5/16/2011 – Is Florida an educational wasteland?
It’s an important question because some members of the Virginia General Assembly seem to think so and base their decisions on that assumption. More than 33,000 low-income Florida students currently use privately-funded scholarships to attend the private school of their choice. But when a bill arose in the General Assembly to do the same thing, opponents went out of their way to insult the Sunshine State.
Senator Henry Marsh (D-Petersburg), for example, proclaimed, “I understand the public school system in Florida isn’t doing too good.” Marsh’s comments echoed similar ones made in a House Finance Committee hearing, and those made by other Senators, various superintendents and teachers union spokesmen.
But since legislators cracked the door open to comparisons with Florida, its fair game to swing it wide open and the whole story.
While proclaiming how wonderful it is that Virginia is Number 4 on the Education Week “Quality Counts” list, educational choice opponents neglected to check where Florida is on that same list – all the way down to … Number 5.
Worse for the opponents’ credibility, no one bothered to brief the Senators on standardized performance between Florida’s and Virginia’s low-income student population – the students that would be helped by the school choice bill.
For years, the National Assessment of Educational Progress (NAEP) has been considered “The Nation’s Report Card.” As a standardized assessment tool, it helps measure what students have learned, free from the peculiarities of state-based assessments. Since no one bases student, school, or district evaluations on NAEP scores, there is no incentive to “teach to the test.” It’s a pure measurement of “where we stand.”
So how does “inferior” Florida compare with Virginia in the basic subjects of reading and math – particularly in 4 grade where, if students have not yet learned to read, they are likely to fall further and further behind in later years?
Among Virginia’s low-income fourth graders, 44 percent are “below basic” in their reading skills. In Florida, only 36 percent of poor students are “below basic.” Perhaps more importantly, 25 percent of Florida’s low-income students are at or above proficiency, while only 18 percent of Virginia’s low-income students can read at the same level. In short: Not only do fewer low-income Florida 4 graders lag behind, more of them are also performing at the highest levels.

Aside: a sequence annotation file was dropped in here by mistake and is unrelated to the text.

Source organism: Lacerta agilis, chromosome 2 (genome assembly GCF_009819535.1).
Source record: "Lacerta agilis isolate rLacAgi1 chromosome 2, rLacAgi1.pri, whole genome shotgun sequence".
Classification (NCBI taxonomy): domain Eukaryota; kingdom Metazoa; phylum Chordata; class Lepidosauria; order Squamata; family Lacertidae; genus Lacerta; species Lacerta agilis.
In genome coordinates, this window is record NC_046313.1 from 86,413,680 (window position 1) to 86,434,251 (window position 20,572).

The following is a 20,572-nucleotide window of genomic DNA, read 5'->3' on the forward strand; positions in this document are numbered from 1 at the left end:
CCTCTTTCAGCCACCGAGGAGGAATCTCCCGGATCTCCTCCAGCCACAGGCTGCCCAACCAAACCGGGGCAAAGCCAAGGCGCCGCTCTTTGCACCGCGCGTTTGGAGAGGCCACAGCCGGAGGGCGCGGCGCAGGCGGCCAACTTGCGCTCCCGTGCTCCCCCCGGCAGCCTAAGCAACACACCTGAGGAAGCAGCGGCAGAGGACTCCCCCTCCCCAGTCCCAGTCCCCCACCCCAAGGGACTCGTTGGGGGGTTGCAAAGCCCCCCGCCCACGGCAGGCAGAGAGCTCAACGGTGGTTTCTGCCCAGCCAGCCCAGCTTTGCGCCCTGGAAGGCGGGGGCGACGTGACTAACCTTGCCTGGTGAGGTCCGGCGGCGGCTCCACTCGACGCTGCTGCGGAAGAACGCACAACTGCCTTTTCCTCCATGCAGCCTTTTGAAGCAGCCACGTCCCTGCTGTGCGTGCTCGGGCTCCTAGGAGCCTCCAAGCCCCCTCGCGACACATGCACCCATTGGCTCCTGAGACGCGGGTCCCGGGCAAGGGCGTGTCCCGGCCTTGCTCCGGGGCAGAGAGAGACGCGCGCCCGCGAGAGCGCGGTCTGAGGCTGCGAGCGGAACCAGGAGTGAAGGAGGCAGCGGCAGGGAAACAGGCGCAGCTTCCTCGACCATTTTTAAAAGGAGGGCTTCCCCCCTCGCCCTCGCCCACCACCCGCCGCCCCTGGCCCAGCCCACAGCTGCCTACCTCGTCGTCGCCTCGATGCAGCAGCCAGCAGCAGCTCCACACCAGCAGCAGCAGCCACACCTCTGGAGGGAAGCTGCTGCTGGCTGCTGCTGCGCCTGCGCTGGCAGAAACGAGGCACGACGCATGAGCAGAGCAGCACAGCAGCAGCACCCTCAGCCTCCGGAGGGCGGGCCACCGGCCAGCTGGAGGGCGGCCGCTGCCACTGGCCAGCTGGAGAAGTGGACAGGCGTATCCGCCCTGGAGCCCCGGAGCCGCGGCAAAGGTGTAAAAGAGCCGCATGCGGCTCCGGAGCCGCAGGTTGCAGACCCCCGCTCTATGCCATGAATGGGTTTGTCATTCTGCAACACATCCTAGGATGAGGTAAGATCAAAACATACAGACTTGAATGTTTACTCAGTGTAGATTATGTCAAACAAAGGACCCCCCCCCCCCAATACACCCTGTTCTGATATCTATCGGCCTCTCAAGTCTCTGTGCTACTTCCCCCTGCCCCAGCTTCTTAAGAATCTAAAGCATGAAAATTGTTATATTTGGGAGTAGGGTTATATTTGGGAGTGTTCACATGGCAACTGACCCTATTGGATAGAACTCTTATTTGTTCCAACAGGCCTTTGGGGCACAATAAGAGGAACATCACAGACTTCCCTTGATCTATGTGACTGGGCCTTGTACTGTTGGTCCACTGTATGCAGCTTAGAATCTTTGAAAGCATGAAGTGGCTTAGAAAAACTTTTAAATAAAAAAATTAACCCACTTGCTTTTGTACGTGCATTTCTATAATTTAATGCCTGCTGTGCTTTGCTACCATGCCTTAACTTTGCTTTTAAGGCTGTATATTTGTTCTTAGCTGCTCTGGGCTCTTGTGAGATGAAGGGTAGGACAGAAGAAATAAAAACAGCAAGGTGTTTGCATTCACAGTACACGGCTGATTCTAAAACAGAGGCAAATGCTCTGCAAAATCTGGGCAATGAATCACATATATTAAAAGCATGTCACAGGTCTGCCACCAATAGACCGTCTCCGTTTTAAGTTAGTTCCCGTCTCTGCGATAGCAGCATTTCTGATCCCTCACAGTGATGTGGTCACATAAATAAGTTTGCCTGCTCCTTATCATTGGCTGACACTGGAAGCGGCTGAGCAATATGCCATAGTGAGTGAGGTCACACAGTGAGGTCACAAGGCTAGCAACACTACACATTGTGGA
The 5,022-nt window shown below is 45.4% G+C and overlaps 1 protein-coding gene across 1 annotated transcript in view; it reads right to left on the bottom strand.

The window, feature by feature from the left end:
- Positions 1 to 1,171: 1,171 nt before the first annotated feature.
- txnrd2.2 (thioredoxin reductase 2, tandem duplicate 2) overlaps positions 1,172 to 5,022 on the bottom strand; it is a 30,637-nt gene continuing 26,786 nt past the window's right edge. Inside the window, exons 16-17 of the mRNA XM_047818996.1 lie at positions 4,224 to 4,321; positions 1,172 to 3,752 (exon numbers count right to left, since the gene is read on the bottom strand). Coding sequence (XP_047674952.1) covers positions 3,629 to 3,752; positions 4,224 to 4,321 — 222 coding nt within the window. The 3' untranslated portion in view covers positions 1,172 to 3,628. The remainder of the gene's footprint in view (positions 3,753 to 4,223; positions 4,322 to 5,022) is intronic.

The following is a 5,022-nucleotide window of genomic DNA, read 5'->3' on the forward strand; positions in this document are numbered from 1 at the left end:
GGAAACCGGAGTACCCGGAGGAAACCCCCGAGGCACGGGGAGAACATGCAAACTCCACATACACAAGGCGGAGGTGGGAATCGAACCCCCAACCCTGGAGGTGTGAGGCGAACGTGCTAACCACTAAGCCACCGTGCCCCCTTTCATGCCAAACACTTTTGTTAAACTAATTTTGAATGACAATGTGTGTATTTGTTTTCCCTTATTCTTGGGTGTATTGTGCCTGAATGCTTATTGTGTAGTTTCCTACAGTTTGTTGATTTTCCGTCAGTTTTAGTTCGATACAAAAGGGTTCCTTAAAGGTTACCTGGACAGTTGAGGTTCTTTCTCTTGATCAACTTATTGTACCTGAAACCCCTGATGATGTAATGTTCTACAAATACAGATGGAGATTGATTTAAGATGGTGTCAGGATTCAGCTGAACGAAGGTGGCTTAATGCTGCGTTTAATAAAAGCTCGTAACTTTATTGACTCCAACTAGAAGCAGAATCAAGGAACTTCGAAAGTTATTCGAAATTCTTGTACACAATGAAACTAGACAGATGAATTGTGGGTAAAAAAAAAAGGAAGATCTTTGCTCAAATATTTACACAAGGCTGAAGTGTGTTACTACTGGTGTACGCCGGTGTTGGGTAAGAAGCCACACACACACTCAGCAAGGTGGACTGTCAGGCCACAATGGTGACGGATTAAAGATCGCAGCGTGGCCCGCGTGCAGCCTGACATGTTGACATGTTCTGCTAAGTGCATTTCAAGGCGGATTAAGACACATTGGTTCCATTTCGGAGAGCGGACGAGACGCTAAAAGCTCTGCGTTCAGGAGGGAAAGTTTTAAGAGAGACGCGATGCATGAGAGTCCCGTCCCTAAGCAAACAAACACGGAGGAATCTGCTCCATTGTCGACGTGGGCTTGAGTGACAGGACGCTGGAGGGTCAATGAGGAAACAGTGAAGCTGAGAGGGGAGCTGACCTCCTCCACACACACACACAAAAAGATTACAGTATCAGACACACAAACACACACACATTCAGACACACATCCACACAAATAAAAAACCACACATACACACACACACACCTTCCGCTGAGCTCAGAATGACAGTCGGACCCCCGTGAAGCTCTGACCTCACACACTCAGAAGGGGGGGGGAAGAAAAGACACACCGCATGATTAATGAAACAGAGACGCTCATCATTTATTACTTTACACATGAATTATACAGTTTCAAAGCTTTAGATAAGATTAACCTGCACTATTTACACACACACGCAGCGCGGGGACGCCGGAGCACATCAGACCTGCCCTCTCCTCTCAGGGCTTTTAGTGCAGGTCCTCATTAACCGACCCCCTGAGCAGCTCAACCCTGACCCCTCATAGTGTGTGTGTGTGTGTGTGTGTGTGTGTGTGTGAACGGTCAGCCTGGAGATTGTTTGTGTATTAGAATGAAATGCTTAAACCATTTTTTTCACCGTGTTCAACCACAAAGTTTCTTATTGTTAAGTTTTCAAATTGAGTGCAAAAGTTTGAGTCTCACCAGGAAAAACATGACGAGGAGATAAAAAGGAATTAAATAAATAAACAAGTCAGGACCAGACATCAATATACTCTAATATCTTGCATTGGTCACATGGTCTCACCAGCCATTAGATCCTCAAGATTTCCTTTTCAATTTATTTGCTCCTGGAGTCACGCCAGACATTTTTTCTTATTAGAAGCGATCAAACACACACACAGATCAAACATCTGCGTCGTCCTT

Math is roughly the same story: One in four low-income Virginia fourth graders score below basic, while in Florida that figure is only one in five.
Among Virginia’s low-income eighth graders, 37 percent are below basic in reading, while only 33 percent do that poorly in Florida. Only in eighth grade math is a smaller percentage of Virginia low-income students below basic (40 percent) – by one percentile point.
To be sure, Virginia’s students outpace Florida’s in science, and the two states are about equal in writing.
But the Sunshine State is far from the educational wasteland education choice opponents claim. In fact, there is strong evidence that the students most likely to be helped – low-income, educationally at-risk children – are receiving the help they need.
To be sure, Florida has offered a wide range of incentives and consequences, including financial rewards (usually used for teacher and staff bonuses) for schools that improve or that maintain the highest ratings, free PS AT testing for 10 graders so they are better prepared for the SATs, Advanced Placement teacher training and bonuses, and an end to social promotion in third grade.
But much of the Florida program created by Governor Jeb Bush has centered around educational choice: Offering state scholarships to students whose schools earned an F for two out of four years and to students with disabilities, providing corporate tax credit scholarships for low income students, massively increasing the number of alternatives available through public charter schools, and initiating one of the nation’s most robust online learning programs at both the state and school district levels.
While Virginia clearly deserves its Number 4 ranking in Education Week’s rankings, there should be no doubt that large numbers of educationally at-risk Virginia students could benefit from programs providing effective academic assistance. Doing so requires a two-pronged approach: targeted state spending for programs that work (not a blank check) and support for providing new opportunities for at-risk children.
Florida has proven that neither demography nor poverty needs to equal a child’s destiny. Virginia should do the same.
Chris Braunlich is a former member of the Fairfax County School Board, and vice president of the Thomas Jefferson Institute for Public Policy. The views expressed here are his own and do not necessary reflect the opinions of the Institute or its Board of Directors. He may be reached at c.Braunlich@att.net.